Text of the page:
- In Figure 5-I- show'a modified form of groove which maybe employed in the "bottom of my arch'support which modification can be utilized iri-the' heel of any ofthe-preceding species, and in thisform Iprovide interconnected transverse and longitudinal grooves 'I5 and Ii-respectively which are interconnectedand in which are located perforations 1-1 adaptedto transmit air therefrom to the upper portion -of-the arch support and to the interior of the foot-5 As shown, these transverse and longitudinal grooves may have closed end walls 18, 19; and to increase the effect offorcing the air from the grooves through the perforations TI. The provision of these-downwardly depending lugs secures not only the' iaccurate" and-permaneiit positioning of the arch support in the shoe, but also provides agreater resilience thereforbecause of the increased resilience area provided by the resilient lugs. The downwardly depend; ing lugs further increase the breathing propensi ties of the construction since under compression in; the act of walking the lugs are corn-pressed and tend to compress-the walls off the adjacent groovescausirig' air to ilow 'therethrough arid-to increase the pumpingactionof the unit, *By the constructions here shownyI provide a novel archsupport'which, as shownfmay com-- prisean'arch areaandheeI area, "and on which Inlay provideaQmeta-tarsal support. The re silient breathing nature of my arch support construction provides increasedfoot comfort both from the standpoint of correct foot posture and because of the increased resilience which I provide.

Certain modifications of my invention will be apparent to those skilled in the art and I intend to be limited not by the specific forms set forth by way of example above, but only by the said peripheral groove so that said peripheral groove connects said transverse grooves.

-2. An arch and heel support comprising a soft and resilient material, said support comprising an arch area and a heel area, a soft and resilient long arch support extending upwardly and outwardly from said archarea, lugs downwardly depending from said arch area, said lugs being adapted to rest on an insole, said lugs being of greater length and thickness in the arch area adjacent said long arch support, transverse grooves extending across the bottom of said arch and heel support, a groove located on the bottom of said support extending around the periphery of said support, said transverse grooves opening into said peripheral groove so that said peripheral grooves.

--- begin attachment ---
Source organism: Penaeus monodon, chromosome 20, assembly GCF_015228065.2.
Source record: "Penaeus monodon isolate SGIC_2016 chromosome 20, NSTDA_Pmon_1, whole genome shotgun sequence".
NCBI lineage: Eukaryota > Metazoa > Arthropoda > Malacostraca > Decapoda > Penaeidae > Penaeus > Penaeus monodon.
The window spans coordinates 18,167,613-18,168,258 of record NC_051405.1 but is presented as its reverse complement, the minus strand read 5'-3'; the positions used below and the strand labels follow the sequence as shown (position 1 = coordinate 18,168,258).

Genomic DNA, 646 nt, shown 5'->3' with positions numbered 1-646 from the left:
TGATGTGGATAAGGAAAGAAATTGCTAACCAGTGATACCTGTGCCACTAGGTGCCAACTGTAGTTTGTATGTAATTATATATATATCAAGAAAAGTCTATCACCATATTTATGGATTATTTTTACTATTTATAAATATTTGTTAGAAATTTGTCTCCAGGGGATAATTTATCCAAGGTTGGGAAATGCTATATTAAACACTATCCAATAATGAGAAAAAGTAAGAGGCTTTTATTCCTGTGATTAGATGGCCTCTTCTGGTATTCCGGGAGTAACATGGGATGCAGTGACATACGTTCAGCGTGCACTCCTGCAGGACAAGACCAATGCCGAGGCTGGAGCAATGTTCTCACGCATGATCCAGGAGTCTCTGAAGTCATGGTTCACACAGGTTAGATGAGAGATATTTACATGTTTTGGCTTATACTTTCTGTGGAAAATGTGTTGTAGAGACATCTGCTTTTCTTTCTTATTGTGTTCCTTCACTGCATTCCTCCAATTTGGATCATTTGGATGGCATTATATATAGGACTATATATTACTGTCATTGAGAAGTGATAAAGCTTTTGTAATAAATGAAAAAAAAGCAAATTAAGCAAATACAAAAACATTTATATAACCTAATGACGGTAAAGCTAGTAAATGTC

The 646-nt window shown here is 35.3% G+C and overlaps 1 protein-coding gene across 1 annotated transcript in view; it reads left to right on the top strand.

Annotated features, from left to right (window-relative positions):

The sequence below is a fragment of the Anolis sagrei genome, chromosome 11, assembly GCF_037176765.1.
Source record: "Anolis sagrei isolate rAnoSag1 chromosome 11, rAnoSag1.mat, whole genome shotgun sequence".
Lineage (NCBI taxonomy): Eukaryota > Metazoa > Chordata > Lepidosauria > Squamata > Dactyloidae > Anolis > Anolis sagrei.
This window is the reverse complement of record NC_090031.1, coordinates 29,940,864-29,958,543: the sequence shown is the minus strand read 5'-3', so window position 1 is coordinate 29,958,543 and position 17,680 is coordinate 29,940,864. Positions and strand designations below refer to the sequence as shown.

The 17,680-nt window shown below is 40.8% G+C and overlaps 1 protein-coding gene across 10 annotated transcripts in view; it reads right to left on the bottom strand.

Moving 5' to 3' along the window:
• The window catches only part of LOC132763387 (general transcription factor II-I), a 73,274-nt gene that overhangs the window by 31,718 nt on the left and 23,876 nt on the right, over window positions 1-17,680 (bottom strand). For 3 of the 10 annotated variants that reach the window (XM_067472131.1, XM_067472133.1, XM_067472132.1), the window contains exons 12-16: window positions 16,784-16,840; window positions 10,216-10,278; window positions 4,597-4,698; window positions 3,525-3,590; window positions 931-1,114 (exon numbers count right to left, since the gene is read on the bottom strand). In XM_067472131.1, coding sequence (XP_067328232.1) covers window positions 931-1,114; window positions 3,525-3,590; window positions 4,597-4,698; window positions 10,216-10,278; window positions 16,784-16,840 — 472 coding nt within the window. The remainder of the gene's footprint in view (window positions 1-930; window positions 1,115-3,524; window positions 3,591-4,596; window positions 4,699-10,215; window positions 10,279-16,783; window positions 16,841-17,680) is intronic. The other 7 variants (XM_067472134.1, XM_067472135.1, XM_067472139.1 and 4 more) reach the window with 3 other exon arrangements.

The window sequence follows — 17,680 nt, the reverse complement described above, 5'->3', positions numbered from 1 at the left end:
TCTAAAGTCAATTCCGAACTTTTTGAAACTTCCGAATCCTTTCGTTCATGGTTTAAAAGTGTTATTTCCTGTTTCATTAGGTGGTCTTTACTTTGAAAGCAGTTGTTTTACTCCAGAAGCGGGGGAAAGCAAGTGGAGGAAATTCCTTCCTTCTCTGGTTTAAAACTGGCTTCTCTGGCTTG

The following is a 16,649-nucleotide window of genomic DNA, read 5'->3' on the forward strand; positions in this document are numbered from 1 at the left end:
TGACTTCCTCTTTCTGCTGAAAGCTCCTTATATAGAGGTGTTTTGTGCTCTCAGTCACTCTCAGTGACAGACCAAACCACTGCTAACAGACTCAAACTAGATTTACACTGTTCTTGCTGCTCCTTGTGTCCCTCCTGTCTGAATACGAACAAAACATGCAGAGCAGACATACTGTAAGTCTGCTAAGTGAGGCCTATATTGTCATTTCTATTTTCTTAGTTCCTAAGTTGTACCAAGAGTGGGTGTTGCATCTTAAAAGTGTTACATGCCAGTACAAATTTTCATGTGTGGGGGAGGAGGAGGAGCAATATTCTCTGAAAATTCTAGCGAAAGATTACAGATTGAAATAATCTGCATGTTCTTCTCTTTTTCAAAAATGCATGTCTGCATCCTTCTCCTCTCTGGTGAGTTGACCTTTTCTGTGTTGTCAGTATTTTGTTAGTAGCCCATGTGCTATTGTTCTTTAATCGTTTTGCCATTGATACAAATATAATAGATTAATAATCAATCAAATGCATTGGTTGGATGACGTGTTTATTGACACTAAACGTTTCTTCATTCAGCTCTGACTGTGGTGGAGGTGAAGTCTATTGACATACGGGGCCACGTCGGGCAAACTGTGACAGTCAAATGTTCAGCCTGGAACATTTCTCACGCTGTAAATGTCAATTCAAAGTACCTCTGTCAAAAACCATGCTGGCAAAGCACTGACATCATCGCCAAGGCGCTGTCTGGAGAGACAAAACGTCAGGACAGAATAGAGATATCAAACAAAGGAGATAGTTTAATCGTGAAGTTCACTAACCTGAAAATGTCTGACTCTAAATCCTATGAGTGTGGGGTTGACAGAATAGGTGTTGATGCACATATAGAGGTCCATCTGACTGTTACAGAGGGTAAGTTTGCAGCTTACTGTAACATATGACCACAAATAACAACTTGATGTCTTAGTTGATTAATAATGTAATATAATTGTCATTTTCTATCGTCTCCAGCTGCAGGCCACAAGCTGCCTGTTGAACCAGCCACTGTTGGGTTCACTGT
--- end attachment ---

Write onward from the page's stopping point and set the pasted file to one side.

groove connects said transverse MEYER MARGOLIN.

Referenced by
Citing PatentFiling datePublication dateApplicantTitle
US3780742 *Sep 11, 1972Dec 25, 1973M MadgyOrthopedic foot appliance
US4888887 *May 22, 1989Dec 26, 1989Solow Terry SSuction-ventilated shoe system
US5619809 *Sep 20, 1995Apr 15, 1997Sessa; RaymondShoe sole with air circulation system
US5815949 *Jun 10, 1997Oct 6, 1998Sessa; Raymond V.Footwear insert providing air circulation
US6467191Jun 19, 2001Oct 22, 2002As/Cs Corp.Air ventilation structure of shoe sole
US7210248Nov 12, 2003May 1, 2007adidas I{umlaut over (n)}ternational Marketing B.V.Shoe ventilation system
US7487602Jun 17, 2004Feb 10, 2009Adidas International B.V.Climate configurable sole and shoe
US7536808Jan 27, 2006May 26, 2009Nike, Inc.Breathable sole structures and products containing such sole structures
US7703219 *Feb 26, 2007Apr 27, 2010Caprice Schuhproduktion Gmbh & Co. KgShoe inner sole
US7716852Dec 22, 2008May 18, 2010Adidas International Marketing B.V.Climate configurable sole and shoe
US8327559Mar 18, 2010Dec 11, 2012Adidas International Marketing B.V.Climate configurable sole and shoe
Classifications
U.S. Classification36/147, 36/3.00B
International ClassificationA43B7/22
Cooperative ClassificationA43B7/143, A43B7/223, A43B7/1445, A43B7/22
European ClassificationA43B7/14A20C, A43B7/14A20M, A43B7/22C, A43B7/22